Murphy's Law: Russian Syrian Secrets

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June 18, 2014: Recently the web site of the Russian company that makes the MiG-29 fighter posted a document stating that four Syrian MiG-29s had been upgraded in 2011 to the MiG-20SM standard. When this tidbit made the Western news media the document on the Russian web site suddenly had the reference to the four Syrian MiG-29s removed.

The MiG-29SM upgrade makes older Mig-29s (like those the Syrians have) capable of using a wider variety of new weapons (smart bombs and new improved air-to-air missiles). The upgrades replace a lot of the older electronics, including the radar and generally makes the MiG-29 a more effective aircraft. Now questions have been raised about how much more Russia has done to improve Syria’s MiG-29 fleet.

A year ago it was believed that the Syrian Air Force was in very bad shape. It had suffered major losses since 2012, as the aircraft and helicopters were unleashed on rebels (and civilian supporters) and took a beating from the rebels. Of the 370 usable fixed wing war planes the Syrian Air Force had in 2011, by 2013 about half were out of action because of combat losses or wear and tear. Nearly two-thirds of the 360 helicopters were gone for the same reasons.

Part of the problem was that few Syrian air force leaders (and pilots) were prepared for this kind of war (low level bombing and lots of helicopter flights made under fire). Desperate times demand desperate measures and in the by early 2013 even the MiG-29 fighters were seen dropping bombs. These are the most modern aircraft Syria has and their pilots were trained to fight Israeli jets, not bomb civilians. But a village or city neighborhood is hard to miss, even for a rookie.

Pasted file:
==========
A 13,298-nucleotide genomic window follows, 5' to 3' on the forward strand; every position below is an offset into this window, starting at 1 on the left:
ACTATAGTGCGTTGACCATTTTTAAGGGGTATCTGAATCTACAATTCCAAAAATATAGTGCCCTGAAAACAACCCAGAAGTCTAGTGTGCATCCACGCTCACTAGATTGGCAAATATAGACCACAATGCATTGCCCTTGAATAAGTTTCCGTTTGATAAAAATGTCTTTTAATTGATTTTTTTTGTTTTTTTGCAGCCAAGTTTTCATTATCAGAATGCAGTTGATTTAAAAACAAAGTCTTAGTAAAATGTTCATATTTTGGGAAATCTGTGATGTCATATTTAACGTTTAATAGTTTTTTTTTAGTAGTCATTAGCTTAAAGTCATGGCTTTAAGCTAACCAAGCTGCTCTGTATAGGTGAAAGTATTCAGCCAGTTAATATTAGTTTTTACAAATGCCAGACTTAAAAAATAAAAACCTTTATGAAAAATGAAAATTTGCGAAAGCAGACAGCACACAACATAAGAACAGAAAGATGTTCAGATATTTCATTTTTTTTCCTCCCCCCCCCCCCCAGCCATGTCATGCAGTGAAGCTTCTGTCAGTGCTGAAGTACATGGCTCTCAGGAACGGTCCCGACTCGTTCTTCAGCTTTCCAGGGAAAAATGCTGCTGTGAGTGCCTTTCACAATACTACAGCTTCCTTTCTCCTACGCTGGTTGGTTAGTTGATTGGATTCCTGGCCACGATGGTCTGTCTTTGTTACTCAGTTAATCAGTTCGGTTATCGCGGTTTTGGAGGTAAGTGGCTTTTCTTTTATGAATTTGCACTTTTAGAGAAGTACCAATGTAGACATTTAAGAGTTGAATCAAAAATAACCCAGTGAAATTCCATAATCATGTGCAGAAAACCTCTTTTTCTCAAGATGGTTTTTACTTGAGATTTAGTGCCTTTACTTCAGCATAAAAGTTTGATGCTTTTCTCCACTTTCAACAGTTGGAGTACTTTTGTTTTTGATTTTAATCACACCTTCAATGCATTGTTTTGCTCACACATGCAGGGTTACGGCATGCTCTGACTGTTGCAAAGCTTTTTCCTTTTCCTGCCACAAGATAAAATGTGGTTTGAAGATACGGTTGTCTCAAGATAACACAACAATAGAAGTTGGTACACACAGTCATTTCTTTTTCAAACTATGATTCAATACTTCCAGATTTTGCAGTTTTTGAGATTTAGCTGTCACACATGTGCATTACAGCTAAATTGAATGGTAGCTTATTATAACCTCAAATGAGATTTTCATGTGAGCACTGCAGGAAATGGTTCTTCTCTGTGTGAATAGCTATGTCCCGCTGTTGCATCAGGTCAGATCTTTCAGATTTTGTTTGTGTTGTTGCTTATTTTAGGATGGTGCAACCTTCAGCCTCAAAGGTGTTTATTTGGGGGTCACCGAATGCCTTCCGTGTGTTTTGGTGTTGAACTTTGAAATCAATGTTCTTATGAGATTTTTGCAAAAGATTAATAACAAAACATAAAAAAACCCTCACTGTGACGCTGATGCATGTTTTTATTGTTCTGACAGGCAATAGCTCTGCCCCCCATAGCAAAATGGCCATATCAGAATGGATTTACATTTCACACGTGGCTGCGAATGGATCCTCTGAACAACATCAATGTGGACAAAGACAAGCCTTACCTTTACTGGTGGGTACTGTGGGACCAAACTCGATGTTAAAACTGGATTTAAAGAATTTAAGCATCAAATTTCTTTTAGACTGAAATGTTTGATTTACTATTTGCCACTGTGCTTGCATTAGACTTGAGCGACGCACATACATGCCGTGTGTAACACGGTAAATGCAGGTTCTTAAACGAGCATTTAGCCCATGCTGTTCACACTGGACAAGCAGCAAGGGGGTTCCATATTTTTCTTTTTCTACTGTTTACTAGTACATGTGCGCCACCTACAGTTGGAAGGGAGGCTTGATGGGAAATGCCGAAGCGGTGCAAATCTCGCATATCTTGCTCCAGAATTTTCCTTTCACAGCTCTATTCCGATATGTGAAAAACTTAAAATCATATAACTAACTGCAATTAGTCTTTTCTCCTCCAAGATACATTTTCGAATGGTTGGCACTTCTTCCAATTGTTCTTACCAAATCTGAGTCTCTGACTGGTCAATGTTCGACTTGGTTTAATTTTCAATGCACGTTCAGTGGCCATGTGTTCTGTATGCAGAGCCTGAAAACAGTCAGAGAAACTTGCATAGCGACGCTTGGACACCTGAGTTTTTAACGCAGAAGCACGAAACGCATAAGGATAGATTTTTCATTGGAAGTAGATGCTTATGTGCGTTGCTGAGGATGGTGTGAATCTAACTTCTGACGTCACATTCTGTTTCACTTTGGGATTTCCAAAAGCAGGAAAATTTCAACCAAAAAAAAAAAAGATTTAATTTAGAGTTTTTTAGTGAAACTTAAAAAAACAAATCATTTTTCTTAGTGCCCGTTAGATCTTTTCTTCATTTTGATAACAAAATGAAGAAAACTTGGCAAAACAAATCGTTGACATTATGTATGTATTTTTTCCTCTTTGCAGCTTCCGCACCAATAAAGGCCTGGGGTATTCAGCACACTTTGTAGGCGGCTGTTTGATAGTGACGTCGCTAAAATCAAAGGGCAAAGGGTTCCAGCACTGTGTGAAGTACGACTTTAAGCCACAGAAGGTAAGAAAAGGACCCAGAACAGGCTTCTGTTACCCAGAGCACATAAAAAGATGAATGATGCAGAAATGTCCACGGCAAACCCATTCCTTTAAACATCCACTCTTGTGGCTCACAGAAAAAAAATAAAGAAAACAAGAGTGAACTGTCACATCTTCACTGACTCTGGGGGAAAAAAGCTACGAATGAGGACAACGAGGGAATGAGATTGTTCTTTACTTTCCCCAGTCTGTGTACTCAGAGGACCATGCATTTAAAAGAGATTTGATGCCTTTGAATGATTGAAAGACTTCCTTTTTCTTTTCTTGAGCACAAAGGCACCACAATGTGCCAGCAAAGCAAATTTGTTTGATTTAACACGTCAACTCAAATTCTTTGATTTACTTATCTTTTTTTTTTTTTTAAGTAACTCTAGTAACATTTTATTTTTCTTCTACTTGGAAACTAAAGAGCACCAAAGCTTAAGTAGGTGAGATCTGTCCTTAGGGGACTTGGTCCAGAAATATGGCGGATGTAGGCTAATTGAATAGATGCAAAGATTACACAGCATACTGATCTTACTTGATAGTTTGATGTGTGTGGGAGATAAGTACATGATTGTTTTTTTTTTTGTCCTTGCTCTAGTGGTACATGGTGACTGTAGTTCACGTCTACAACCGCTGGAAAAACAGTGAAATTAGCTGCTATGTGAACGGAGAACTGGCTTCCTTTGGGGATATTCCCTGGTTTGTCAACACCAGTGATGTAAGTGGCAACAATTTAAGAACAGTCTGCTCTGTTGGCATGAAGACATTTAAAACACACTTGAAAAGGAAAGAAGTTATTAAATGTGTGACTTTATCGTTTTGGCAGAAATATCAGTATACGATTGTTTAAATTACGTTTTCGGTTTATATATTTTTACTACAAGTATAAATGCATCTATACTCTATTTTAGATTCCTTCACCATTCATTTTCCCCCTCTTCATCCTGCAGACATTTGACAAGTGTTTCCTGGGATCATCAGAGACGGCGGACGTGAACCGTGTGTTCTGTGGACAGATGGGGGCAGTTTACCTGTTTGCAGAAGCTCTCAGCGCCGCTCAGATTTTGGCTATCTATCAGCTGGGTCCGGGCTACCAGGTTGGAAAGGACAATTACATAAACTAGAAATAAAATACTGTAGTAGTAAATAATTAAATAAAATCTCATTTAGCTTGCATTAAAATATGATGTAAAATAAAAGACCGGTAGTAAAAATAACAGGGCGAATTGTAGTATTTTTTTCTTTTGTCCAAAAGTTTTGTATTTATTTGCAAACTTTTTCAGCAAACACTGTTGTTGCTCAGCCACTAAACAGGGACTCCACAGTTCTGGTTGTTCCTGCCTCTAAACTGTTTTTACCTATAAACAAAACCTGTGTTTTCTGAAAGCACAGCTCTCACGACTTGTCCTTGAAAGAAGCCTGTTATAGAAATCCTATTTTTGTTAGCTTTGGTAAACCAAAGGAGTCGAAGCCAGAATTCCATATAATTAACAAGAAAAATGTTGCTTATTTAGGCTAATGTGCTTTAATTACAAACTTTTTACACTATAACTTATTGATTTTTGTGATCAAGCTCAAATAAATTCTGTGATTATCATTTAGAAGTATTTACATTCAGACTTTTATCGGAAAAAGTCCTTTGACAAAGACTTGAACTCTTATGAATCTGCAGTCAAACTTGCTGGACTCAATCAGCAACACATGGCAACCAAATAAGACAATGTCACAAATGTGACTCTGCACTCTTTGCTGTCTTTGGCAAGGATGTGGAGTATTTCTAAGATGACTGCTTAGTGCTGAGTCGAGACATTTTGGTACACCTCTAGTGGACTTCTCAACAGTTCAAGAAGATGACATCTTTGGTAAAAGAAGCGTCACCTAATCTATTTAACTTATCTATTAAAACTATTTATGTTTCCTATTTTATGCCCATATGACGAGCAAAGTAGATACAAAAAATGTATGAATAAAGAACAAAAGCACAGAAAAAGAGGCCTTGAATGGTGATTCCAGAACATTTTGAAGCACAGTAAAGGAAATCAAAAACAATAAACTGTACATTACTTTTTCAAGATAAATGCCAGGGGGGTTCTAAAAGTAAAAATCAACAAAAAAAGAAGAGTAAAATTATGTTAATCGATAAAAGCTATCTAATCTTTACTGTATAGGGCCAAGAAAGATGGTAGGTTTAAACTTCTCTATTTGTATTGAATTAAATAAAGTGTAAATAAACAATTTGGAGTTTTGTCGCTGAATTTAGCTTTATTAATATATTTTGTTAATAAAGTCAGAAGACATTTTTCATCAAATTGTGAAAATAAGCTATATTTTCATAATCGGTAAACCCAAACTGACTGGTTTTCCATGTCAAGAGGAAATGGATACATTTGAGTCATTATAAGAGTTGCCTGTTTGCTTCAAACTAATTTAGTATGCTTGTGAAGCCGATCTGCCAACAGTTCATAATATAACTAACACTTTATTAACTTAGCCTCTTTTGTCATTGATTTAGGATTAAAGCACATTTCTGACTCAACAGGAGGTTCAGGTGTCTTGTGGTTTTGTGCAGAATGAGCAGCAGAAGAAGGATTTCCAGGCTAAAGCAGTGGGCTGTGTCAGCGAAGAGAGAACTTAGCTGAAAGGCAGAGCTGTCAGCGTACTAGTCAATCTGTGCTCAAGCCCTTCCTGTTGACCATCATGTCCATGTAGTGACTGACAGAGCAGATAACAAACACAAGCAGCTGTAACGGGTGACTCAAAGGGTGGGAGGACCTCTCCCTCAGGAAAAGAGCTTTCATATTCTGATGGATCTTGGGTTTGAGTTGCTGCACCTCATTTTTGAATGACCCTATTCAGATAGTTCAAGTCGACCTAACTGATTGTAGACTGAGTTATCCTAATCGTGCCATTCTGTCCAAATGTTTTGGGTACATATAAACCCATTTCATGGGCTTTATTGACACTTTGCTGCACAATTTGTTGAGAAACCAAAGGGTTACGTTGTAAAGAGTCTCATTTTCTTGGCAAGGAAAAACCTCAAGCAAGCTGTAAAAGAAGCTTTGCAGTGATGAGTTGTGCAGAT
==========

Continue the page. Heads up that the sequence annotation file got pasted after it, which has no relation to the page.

All Syrian aircraft are showing their age, except for the MiG-29s, which were relatively new and now we know that the Russians were refurbishing them. Lack of money has meant few flying hours for air force pilots and not enough money to keep all aircraft flyable even before the revolution began in 2011. Fuel and spare parts were even more expensive after that (because of sanctions) and the air force had a hard time dealing with the payroll and the expense of running (and defending) its bases.  But all that seems to have changed in the last year and that is largely because of massive Russian assistance to the Syrian Air Force. In addition to fuel and spare parts, the Russians appear to have put technical people into Syria to help with maintenance, upgrades and training. A number of Syrian Air Force personnel were sent to Russia for training. A year ago it was not the beginning of the end for the Syrian Air Force but the start of a Russian financed and supplied revival.

The MiG-29 entered Russian service in 1983. Some 1,600 MiG-29s have been produced so far, with about 900 of them exported. The 22 ton aircraft is roughly comparable to the F-16, but it depends a lot on which version of either aircraft you are talking about. Russia is making a lot of money upgrading MiG-29s. Not just adding new electronics, but also making the airframe more robust. The MiG-29 was originally rated at 2,500 total flight hours. At that time (early 80s), Russia expected MiG-29s to fly about a hundred or so hours a year. But some export customers did a l0t more than that. India, for example, flew them at nearly twice that rate, as did Malaysia. So now Russia is offering to spiff up the airframe so that the aircraft can fly up to 4,000 hours, with more life extension upgrades promised. This won't be easy, as the MiG-29 has a history of unreliability and premature breakdowns (both mechanical and electronic). The most recent versions of the Su-30 are built to last up to 6,000 hours. Western warplanes are built to last even longer. The F-16C was originally designed for a service life of 4,000 hours in the air. But advances in engineering, materials and maintenance techniques have extended that to over 8,000 hours. Because of the wars in Iraq and Afghanistan, F-16s sent to these areas will fly over a thousand hours a year more than what they would fly in peacetime. The current planned refurbishment program will extend F-16C flight hours to 10,000 (10K) or more.

 

 


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